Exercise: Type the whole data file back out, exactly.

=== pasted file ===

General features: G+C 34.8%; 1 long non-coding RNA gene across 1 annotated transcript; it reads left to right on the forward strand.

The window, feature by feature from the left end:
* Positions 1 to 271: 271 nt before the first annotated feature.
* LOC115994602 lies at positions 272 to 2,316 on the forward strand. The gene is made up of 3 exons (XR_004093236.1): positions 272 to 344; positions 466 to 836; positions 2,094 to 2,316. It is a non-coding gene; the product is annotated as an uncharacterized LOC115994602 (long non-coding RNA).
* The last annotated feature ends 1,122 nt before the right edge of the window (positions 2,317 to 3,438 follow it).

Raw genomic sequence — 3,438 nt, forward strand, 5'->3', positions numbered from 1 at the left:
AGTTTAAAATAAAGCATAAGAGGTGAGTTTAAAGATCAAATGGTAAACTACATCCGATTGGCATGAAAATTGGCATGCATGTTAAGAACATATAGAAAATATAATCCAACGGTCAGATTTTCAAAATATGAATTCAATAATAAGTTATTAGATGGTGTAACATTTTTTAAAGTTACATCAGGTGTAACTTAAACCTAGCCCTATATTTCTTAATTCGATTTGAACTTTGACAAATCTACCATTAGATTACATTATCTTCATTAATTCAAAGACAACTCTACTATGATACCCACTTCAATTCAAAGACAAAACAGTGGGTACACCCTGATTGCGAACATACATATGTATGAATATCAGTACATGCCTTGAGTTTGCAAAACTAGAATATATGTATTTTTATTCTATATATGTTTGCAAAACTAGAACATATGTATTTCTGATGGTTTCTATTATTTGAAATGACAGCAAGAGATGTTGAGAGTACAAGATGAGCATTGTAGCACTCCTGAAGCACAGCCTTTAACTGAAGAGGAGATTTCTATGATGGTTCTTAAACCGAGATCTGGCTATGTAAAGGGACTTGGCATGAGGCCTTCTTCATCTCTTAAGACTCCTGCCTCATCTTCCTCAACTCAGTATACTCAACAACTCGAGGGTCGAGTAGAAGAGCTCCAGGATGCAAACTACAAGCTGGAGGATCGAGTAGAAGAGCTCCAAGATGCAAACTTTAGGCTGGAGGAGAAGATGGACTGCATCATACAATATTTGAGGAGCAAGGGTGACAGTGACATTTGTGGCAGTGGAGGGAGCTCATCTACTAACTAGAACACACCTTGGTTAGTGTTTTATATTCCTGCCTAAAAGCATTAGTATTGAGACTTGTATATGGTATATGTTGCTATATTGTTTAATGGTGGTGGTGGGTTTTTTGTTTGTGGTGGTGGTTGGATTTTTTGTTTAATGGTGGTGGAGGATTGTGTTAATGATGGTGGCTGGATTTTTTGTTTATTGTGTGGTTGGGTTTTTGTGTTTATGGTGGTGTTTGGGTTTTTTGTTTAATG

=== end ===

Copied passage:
General features: G+C 34.8%; 1 long non-coding RNA gene across 1 annotated transcript; it reads left to right on the forward strand.

The window, feature by feature from the left end:
* Positions 1 to 271: 271 nt before the first annotated feature.
* LOC115994602 lies at positions 272 to 2,316 on the forward strand. The gene is made up of 3 exons (XR_004093236.1): positions 272 to 344; positions 466 to 836; positions 2,094 to 2,316. It is a non-coding gene; the product is annotated as an uncharacterized LOC115994602 (long non-coding RNA).
* The last annotated feature ends 1,122 nt before the right edge of the window (positions 2,317 to 3,438 follow it).

Raw genomic sequence — 3,438 nt, forward strand, 5'->3', positions numbered from 1 at the left:
AGTTTAAAATAAAGCATAAGAGGTGAGTTTAAAGATCAAATGGTAAACTACATCCGATTGGCATGAAAATTGGCATGCATGTTAAGAACATATAGAAAATATAATCCAACGGTCAGATTTTCAAAATATGAATTCAATAATAAGTTATTAGATGGTGTAACATTTTTTAAAGTTACATCAGGTGTAACTTAAACCTAGCCCTATATTTCTTAATTCGATTTGAACTTTGACAAATCTACCATTAGATTACATTATCTTCATTAATTCAAAGACAACTCTACTATGATACCCACTTCAATTCAAAGACAAAACAGTGGGTACACCCTGATTGCGAACATACATATGTATGAATATCAGTACATGCCTTGAGTTTGCAAAACTAGAATATATGTATTTTTATTCTATATATGTTTGCAAAACTAGAACATATGTATTTCTGATGGTTTCTATTATTTGAAATGACAGCAAGAGATGTTGAGAGTACAAGATGAGCATTGTAGCACTCCTGAAGCACAGCCTTTAACTGAAGAGGAGATTTCTATGATGGTTCTTAAACCGAGATCTGGCTATGTAAAGGGACTTGGCATGAGGCCTTCTTCATCTCTTAAGACTCCTGCCTCATCTTCCTCAACTCAGTATACTCAACAACTCGAGGGTCGAGTAGAAGAGCTCCAGGATGCAAACTACAAGCTGGAGGATCGAGTAGAAGAGCTCCAAGATGCAAACTTTAGGCTGGAGGAGAAGATGGACTGCATCATACAATATTTGAGGAGCAAGGGTGACAGTGACATTTGTGGCAGTGGAGGGAGCTCATCTACTAACTAGAACACACCTTGGTTAGTGTTTTATATTCCTGCCTAAAAGCATTAGTATTGAGACTTGTATATGGTATATGTTGCTATATTGTTTAATGGTGGTGGTGGGTTTTTTGTTTGTGGTGGTGGTTGGATTTTTTGTTTAATGGTGGTGGAGGATTGTGTTAATGATGGTGGCTGGATTTTTTGTTTATTGTGTGGTTGGGTTTTTGTGTTTATGGTGGTGTTTGGGTTTTTTGTTTAATG